The late-night reversal of a decision by Taliban authorities in Afghanistan to allow girls from grades 7 to 12 to return to school has been met with distress from within the country and internationally – and fear that it could herald further restrictions.
When North and South Yemen merged into a single country ushering in the Republic of Yemen back in May 1990, a British newspaper remarked with a tinge of sarcasm: “Two poor countries have now become one poor country.”
Described as the poorest in an oil-blessed Middle East, Yemen continues to be categorized by the United Nations as one of the 46 least developed countries (LDCs), “poorest of the world’s poor” depending heavily on humanitarian aid while battling for economic survival.
When Suhier Abed’s husband broke both legs after falling two floors while working in construction, the 32-year-old mother of five needed to support her family.
“Hundreds of thousands have been killed, more than half of the pre-war population – somewhere in the order of 22 million - have been displaced. More than 100,000 are missing or forcibly disappeared….
No people have ever risen from the ashes of near-extinction to form a country and achieve the height of development in every walk of life like Israel. These magnificent accomplishments are now tragically marred with domestically charged struggles which ominously undermine its very existence.
Libya was supposed to hold elections early this year. Instead, it now has two rival political administrations — a return of the divisions of the past.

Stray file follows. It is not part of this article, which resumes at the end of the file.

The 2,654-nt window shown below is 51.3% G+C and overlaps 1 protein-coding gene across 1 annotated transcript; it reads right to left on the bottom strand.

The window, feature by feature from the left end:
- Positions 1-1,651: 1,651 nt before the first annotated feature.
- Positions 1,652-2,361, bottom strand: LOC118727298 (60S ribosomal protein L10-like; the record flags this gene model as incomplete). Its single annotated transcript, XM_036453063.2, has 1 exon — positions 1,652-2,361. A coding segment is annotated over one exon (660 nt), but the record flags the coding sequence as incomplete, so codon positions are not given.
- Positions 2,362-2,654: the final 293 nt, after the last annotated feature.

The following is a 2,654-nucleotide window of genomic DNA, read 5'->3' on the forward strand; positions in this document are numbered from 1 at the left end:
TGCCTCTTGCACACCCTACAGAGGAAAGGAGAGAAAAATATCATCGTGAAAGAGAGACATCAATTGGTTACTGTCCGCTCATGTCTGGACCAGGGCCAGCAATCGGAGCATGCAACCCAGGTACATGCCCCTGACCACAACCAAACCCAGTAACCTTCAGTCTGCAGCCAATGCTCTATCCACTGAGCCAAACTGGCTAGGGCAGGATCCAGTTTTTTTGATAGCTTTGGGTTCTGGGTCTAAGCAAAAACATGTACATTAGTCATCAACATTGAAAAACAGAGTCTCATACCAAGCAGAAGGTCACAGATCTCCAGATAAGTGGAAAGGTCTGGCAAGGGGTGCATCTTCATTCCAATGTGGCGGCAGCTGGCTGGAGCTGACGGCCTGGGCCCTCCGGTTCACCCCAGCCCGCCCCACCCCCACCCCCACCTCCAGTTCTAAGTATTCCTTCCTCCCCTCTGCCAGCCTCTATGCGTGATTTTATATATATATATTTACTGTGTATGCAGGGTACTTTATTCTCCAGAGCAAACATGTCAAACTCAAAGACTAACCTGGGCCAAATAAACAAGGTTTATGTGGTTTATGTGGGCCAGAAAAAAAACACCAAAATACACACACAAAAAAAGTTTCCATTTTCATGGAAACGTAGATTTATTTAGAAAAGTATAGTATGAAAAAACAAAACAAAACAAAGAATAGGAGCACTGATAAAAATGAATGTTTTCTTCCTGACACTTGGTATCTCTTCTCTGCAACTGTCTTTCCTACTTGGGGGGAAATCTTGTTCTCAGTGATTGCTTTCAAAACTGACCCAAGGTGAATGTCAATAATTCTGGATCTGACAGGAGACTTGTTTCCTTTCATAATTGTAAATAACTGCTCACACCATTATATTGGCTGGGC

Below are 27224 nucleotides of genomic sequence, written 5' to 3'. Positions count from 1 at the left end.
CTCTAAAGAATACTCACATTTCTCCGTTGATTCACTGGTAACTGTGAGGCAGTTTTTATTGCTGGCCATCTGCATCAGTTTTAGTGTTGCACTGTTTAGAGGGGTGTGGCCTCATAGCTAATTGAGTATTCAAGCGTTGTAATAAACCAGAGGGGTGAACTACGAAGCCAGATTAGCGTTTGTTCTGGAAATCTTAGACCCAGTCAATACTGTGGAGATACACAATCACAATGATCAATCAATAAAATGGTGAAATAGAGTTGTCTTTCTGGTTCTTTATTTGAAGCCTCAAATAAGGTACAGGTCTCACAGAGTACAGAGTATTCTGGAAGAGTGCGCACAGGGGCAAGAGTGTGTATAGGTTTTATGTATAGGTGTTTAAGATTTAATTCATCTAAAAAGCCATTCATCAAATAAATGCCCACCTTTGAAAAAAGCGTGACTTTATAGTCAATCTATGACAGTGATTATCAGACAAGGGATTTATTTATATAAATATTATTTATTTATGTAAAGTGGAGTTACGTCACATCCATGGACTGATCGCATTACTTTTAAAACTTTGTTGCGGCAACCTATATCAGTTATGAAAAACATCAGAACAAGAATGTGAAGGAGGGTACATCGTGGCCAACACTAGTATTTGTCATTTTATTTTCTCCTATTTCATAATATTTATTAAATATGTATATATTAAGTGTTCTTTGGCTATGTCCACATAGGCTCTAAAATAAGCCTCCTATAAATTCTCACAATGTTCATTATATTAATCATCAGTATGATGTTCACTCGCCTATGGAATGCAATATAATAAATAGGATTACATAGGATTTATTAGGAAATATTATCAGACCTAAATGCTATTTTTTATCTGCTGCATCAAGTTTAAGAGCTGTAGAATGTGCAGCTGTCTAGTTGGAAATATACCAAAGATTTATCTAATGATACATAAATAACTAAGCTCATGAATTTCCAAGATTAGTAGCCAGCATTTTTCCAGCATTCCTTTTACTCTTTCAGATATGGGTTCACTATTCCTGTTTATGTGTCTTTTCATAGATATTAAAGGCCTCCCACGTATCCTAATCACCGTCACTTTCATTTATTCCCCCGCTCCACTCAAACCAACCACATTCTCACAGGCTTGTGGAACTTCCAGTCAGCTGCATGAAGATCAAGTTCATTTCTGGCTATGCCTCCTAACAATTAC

Regardless of a success or failure to reach a new agreement with Iran, Israel must not attack Iran’s nuclear facilities and must work closely with the US to develop a joint strategy to curb Iran’s ambition to acquire nuclear weapons and potentially end the conflict with Iran on a more permanent basis
When Israeli Ambassador Gilat Erdan made an unusual presentation before the Security Council last week displaying a large rock, which he claimed, was hurled at Israeli vehicles in the Occupied Territories, a reporter at a UN press conference asked whether Palestinians will be given the right of reply--- by displaying in the Security Council chamber an Uzi sub- machine gun or a bulldozer deployed by Israeli armed forces against civilian demonstrations.
Distress calls from vulnerable Kenyan women in Saudi Arabia experiencing mistreatment and torture at the hands of their employers went from 88 in 2019/2020 to 1,025 just one year later.
The panorama is bleak: hunger in the Arab region continues to rise, with more than 90% increase since 2000, while indebtedness is growing, and the economic recovery is tenuous and uneven.
UN agencies have asked for a record USD 4.4 billion in aid for Afghanistan to avert a full-blown humanitarian crisis that could see hunger, distress, and death and a mass exodus of people from the country.
Despite its apparent liberalism, Lebanon scores low in gender equality, especially in politics.